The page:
Installation view of “Hew Locke: Here’s the Thing” with two ”Armada boats” (pedestal), and (left to right wall works)”HMS Belfast” (2012), “Island Queen” (2003), “Untitled (Orange Queen)” (2009). Photo by E.G. Schempf
The legacy of colonialism looms large over Hew Locke’s exhibition “Here’s the Thing” at Kemper Museum. The artist describes himself as part of the last generation of Guyanans to receive a “colonial education;” he was born in England, moved to the newly independent Guyana at age five, and has spent his life in both countries.
Boats are everywhere in Locke’s artwork as symbols of trade, colonialism and migration, but Locke also paints, builds and collages with other symbols, including bank notes and the faces of kings and queens. A grand sense of opulence permeates his work, as his paintings and sculptures are often adorned with gold and jewels.
Locke’s “Souvenir” series comprises plaster and resin busts of British royals including Queen Victoria and King Edward VII. But the austere, neo-classical busts are absolutely covered in gold ornaments, chains and jewels, as if they were pagan idols. All the kings and queens hail from the colonial period, making the artworks’ titles, ‘Souvenir,’ an intentional understatement. The ornamentation directly reminds the viewer of the wealth these imperialists captured, stole and extracted from their foreign colonies.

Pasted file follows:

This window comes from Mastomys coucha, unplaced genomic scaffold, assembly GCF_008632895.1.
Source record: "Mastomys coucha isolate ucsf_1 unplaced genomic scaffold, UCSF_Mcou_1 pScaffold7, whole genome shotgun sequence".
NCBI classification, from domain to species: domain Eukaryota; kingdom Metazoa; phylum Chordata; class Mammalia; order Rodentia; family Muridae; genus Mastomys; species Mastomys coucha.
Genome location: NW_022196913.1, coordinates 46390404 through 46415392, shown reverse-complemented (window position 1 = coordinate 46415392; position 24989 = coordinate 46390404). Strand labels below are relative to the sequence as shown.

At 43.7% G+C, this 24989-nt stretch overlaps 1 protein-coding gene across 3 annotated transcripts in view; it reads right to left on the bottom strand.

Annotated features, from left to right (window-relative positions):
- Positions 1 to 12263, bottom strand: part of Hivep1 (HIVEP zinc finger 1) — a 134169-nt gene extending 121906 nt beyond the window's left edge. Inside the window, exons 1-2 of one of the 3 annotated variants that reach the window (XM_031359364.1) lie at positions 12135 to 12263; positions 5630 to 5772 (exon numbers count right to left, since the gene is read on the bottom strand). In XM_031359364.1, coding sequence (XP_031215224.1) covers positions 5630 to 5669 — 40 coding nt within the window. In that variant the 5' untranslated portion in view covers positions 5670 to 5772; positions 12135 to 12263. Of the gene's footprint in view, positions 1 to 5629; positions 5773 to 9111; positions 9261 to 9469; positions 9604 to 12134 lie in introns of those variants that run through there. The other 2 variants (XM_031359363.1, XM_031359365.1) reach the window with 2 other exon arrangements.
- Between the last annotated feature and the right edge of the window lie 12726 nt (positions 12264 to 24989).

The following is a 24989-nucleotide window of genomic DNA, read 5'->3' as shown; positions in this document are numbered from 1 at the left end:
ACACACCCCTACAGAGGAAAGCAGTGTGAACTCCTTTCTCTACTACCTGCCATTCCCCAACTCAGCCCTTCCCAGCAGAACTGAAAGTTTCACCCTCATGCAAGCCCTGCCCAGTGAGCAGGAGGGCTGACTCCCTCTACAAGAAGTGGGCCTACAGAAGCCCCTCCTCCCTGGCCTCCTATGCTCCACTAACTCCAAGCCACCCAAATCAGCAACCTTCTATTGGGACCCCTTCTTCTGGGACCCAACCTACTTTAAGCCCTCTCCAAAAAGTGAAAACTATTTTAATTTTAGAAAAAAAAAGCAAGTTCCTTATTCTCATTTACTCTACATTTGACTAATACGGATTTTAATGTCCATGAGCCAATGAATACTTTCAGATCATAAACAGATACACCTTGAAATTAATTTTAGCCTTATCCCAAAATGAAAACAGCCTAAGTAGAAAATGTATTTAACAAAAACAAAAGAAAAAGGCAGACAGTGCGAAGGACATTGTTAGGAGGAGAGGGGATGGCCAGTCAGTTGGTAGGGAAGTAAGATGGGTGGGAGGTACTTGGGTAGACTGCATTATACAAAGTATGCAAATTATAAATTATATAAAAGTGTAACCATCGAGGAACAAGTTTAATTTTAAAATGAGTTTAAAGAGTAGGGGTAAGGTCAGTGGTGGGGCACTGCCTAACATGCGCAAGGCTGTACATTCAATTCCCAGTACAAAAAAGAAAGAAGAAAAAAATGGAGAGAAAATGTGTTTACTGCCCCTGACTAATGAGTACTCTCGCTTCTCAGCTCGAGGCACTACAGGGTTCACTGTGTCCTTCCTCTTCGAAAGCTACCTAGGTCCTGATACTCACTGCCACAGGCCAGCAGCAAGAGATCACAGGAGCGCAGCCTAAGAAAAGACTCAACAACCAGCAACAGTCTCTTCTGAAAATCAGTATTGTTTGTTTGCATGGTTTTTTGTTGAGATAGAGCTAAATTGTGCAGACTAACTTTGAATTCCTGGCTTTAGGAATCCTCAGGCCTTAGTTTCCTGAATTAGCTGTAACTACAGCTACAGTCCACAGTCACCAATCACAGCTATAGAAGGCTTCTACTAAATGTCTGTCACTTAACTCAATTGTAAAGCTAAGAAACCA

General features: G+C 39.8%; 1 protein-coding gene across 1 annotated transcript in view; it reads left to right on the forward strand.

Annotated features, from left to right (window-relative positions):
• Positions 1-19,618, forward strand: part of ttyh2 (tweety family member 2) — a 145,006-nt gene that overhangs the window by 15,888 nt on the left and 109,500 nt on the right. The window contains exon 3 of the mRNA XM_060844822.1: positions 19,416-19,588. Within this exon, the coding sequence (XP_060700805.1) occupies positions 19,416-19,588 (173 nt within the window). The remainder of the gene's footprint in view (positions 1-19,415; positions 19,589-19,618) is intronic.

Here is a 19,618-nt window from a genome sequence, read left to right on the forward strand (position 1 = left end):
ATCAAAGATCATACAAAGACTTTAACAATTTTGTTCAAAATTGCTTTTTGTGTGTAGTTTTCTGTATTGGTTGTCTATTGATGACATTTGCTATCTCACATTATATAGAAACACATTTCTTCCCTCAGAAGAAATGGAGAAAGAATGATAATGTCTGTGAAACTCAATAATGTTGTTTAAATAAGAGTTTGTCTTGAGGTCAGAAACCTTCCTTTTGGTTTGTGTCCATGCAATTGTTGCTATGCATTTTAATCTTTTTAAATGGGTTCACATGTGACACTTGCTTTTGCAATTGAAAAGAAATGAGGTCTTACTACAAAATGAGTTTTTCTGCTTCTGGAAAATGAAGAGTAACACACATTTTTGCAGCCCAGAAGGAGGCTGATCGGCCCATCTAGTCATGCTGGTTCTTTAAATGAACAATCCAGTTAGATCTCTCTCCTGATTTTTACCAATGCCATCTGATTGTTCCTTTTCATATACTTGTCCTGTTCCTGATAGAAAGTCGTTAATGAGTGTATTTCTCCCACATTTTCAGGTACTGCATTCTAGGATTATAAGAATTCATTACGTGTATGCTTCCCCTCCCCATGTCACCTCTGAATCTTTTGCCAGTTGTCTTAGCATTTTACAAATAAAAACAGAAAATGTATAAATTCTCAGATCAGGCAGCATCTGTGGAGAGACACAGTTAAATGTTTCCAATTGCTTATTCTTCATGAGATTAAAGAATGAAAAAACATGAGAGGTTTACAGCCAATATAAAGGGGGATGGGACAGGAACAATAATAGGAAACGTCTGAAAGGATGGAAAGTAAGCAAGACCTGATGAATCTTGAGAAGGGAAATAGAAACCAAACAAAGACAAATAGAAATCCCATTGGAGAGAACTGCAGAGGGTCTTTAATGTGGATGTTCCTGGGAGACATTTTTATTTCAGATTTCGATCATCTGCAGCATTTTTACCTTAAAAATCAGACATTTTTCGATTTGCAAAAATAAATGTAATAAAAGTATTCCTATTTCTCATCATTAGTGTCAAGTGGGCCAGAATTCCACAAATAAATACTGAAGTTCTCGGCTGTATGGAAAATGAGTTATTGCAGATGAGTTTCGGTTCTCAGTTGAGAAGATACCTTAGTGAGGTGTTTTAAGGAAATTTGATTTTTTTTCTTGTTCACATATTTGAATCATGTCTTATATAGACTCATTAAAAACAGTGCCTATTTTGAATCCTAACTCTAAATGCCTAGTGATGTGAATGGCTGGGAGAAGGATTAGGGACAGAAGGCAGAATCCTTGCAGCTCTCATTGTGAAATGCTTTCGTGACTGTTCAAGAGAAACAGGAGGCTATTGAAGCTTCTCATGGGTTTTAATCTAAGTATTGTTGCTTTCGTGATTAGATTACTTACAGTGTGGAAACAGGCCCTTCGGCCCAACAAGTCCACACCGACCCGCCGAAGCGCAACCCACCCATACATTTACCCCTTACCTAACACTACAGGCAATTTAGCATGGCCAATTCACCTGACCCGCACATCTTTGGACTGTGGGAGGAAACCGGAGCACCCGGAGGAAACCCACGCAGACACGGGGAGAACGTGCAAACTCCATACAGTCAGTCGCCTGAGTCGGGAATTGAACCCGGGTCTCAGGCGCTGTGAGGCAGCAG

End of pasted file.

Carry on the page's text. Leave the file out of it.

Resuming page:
Another room of the exhibition is filled with dozens of model boats hanging from the ceiling, sculptures from Locke’s “Armada” series. Many of the miniature vessels are constructed from actual model kits depicting modern and historic boats from across the world. Most are also collaged with other objects, while some ‘boats’ are built entirely out of found plastic and wood, string and cloth.
The diverse fleet calls to mind the vast history and many purposes of sailing, but the Armada’s mismatched and improvised nature specifically reminds one of refugee boats — boats not used for business or war or pleasure, but refurbished vessels created out of dire necessity and made from whatever is on hand.
Another set of works, “Chinese Imperial Gold Loan” numbers 11-14, comprises collages done on top of antique bank notes. The actual notes were issued by European banks in the 19th century to facilitate gold mining in China. Locke paints pictures of the African and South American continent on top of the old documents, connecting the historical line of European colonialism in Imperial China to modern-day efforts by the People’s Republic of China to acquire natural resources from the developing world.
“It can’t help but be noted that these banknote paintings resonate with a controversy faced by Kemper Museum, kicked off last fall when activists called on the museum to cut ties with one of its trustees, Mariner Kemper. Mariner Kemper is CEO and chairman of the UMB Financial Corp (UMB Bank). The bank represents bondholders for the Wyatt Detention Center in Central Falls, Rhode Island, which houses ICE detainees. Although Mariner Kemper has stated that the bank “does not represent the facility or their decisions,” the bank is engaged in a lawsuit on behalf of bondholders against the city of Central Falls for the city’s decision to stop working with ICE.